Did I attend a march on Washington to demand more equality and justice for all?
Did I serve the homeless, the hungry or the poor?
Did I read a book about Dr. King or watch a documentary about his life?
Nope, nope, and nope again.
I woke up alone in a hotel room with a view of the pool and a walkway to the beach in Hilton Head Island, South Carolina. I took advantage of the coffee delivery service offered by the hotel, and after savoring that cup of coffee, I went for a long walk on the beach. I returned to the room where I showered, got dressed, packed our bags, and went outside to begin to put our stuff in the trunk. Daniel returned from spending the night at the vacation home of one of his tennis buddies. After he changed his clothes and we finished packing our stuff into the car, we spent the morning and early afternoon at the Van der Meer tennis center in Shipyard at the tennis tournament my son was participating in. At 2:15 in the afternoon, he and I began our journey home from that beautiful island I love so much.
While on the surface, yesterday was a day like so many others we have spent at so many other tennis tournaments, I was fully aware of the significance of our presence there on MLK Day.
Fifty years ago, when Dr. King was still alive, nothing that happened to me and Daniel yesterday or this past weekend as a whole would have been possible.
* First of all, Daniel would probably not even be alive because interracial marriage wasn't legal in many states here in the South. Not that Daniel was born in the South, but our marriage and his birth would certainly have been frowned upon, even in many of the northern states in the mid 1960s.
* But assuming Steve and I were married and Daniel had been alive 50 years ago, he and I would not have been able to stop and use the facilities at the gas station or rest area on our way from Charlotte to Hilton Head.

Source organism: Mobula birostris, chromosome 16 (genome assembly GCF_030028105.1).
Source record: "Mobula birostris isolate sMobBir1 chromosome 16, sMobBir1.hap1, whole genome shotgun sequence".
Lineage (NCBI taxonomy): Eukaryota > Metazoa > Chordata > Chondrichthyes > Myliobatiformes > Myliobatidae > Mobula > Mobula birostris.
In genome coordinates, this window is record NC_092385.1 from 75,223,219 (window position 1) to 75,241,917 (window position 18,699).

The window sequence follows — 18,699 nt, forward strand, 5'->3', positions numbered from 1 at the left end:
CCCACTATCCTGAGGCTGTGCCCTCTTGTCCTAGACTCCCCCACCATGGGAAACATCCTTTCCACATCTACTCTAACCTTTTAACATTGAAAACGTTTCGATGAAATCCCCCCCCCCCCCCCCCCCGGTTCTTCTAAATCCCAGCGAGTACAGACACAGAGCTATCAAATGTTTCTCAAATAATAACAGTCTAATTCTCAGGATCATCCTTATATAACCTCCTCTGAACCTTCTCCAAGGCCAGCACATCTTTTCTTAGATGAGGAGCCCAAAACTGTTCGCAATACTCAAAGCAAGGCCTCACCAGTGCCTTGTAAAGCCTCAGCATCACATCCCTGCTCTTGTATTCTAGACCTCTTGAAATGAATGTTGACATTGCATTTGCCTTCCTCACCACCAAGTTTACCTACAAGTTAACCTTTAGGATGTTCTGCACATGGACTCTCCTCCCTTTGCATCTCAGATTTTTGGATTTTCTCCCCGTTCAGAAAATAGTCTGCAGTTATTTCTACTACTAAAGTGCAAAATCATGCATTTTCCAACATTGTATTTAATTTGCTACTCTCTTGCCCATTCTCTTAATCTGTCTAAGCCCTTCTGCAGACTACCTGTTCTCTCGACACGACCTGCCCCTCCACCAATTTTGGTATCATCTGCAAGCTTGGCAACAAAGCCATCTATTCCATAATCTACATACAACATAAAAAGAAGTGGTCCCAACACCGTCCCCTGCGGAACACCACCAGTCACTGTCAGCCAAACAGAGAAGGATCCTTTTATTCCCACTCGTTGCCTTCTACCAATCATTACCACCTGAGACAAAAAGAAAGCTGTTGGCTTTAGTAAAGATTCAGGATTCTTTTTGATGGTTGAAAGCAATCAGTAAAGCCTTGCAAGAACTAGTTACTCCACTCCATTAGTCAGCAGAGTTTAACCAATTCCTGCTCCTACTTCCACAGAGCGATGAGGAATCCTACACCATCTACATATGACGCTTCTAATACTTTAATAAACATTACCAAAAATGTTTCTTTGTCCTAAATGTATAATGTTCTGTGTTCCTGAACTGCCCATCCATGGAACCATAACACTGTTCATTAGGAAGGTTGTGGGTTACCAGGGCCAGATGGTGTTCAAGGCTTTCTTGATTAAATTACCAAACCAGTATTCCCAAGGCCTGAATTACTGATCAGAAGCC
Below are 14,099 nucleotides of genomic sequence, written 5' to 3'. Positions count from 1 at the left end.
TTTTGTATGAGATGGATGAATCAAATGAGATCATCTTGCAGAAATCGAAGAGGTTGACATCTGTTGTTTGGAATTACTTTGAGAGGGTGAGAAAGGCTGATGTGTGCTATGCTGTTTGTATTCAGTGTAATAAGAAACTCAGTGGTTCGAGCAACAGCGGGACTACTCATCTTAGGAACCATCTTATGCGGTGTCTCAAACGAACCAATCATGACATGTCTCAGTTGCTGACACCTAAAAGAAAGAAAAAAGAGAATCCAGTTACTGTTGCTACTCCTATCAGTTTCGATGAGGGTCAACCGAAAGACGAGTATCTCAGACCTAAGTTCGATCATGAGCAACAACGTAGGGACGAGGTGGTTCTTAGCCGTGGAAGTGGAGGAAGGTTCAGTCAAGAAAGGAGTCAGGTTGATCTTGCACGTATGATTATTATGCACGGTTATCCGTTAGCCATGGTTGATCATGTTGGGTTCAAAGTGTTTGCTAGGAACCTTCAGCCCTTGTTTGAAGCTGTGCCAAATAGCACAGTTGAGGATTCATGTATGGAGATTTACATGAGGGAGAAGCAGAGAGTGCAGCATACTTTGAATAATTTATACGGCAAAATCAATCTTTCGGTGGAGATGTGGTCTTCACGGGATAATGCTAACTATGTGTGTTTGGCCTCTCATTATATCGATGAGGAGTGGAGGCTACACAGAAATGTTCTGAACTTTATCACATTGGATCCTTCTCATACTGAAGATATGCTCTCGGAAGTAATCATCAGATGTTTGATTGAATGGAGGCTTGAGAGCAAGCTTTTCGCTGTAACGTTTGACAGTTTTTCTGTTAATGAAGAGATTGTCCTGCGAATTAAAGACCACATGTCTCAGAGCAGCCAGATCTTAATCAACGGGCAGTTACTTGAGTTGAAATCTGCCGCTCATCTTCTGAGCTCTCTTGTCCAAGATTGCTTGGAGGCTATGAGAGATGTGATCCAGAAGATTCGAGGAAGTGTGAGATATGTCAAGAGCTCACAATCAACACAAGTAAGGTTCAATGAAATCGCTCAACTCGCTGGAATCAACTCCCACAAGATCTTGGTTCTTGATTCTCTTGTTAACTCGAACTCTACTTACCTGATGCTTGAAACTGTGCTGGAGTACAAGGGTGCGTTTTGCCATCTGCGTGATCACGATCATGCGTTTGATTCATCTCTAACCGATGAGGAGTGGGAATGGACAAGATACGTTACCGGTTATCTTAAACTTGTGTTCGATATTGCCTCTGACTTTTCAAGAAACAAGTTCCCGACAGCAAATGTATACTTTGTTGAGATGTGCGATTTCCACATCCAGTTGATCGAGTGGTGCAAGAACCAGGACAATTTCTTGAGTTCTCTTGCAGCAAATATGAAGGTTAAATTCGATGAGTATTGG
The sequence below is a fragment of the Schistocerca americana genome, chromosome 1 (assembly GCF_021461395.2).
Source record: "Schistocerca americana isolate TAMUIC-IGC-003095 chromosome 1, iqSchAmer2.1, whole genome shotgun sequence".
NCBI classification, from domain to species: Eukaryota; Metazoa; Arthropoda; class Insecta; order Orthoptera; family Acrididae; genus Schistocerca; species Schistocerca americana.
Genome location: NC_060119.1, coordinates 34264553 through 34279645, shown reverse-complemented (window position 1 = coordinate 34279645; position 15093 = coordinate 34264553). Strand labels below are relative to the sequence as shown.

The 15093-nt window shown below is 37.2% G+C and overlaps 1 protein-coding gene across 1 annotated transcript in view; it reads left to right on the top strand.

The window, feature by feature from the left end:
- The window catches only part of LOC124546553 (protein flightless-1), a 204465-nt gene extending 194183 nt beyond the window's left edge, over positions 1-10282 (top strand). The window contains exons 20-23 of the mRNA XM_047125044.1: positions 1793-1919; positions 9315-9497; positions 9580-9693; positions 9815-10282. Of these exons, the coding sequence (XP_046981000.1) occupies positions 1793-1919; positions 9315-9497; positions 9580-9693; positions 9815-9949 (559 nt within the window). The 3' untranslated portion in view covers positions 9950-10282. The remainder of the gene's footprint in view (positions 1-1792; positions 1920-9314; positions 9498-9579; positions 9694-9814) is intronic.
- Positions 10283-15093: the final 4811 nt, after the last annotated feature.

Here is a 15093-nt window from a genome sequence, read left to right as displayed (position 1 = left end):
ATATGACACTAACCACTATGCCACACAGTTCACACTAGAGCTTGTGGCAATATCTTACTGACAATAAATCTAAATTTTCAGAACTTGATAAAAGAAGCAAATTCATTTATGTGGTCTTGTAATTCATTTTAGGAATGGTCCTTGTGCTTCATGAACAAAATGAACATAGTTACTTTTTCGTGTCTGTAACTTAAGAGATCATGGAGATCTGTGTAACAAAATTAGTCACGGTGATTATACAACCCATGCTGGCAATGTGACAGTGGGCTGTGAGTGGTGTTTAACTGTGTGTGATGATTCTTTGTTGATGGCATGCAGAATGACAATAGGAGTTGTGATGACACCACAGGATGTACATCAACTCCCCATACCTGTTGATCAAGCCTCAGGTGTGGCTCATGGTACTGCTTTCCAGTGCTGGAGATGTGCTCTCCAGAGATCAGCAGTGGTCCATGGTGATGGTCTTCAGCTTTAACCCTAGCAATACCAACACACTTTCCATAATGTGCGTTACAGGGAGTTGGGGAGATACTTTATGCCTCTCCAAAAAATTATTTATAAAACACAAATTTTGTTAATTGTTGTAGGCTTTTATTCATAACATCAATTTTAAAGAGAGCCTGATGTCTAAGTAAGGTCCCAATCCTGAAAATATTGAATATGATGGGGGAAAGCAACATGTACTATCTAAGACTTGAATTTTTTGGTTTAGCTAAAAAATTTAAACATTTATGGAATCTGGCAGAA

* We would not have been able to stay at the beach resort we enjoyed this weekend.
* He would not have been invited to stay in the home of a white tennis player.
* We would not have been granted admission to the tennis centers where he played.
* He would not have been allowed to participate in the tennis tournament.
* I would not have been permitted to walk on the beach and speak to or even look at the white people there - unless I was serving them food or drink or taking care of their children.
Frequently during the course of our time there, I thought about the history of race relations here in North and South Carolina. I gave thanks for the dedication and sacrifice, the risks and demands, the belief and hope that Dr King brought to his pursuit of truth and justice for all.
I know that as a nation, as families, and as individuals we still have many old wounds that need to heal. I know there are many new wounds being inflicted on a daily basis due to our ongoing prejudices based on race, age, gender, skin color, hair color, body size, religion, church denomination, country of origin, first language, health status, sexual preference, employment status, immigration status, economic resources, city and neighborhood of residence, political affiliation, preferred source of nightly news, and so many others. We are experts at erecting boundaries and borders to keep ourselves separate and hopefully above others. We are also rather proficient at finding ways to beat up on and condemn ourselves for attributes both under and out of our control. There is still so much work to be done in our world and in ourselves.
I thank God and pray daily for those who continue to work for freedom, justice, and peace. The battle is far from over. By some measures, things are worse for the poor in this country today than in Dr. King's time. That is truly sorrowful.
Although we didn't do anything particularly special or unselfish yesterday, Daniel and I will volunteer at the food pantry again on Friday - honoring Dr King as well as those we will serve. I will regularly remind my boy and myself of how much of the richness, the beauty, and the privilege of the lives we lead came about because of that famous doctor that we need to honor and thank - and not only on the 3rd Monday in January.
PS. My daughter spent yesterday at her university home-away-from-home, up in the mountains of North Carolina, living out the dream of Dr King and others that our sons and daughters would someday be judged, not by the color of their skin, but by the content of their character... and their intellects, their GPAs, and their determination to be excellent students.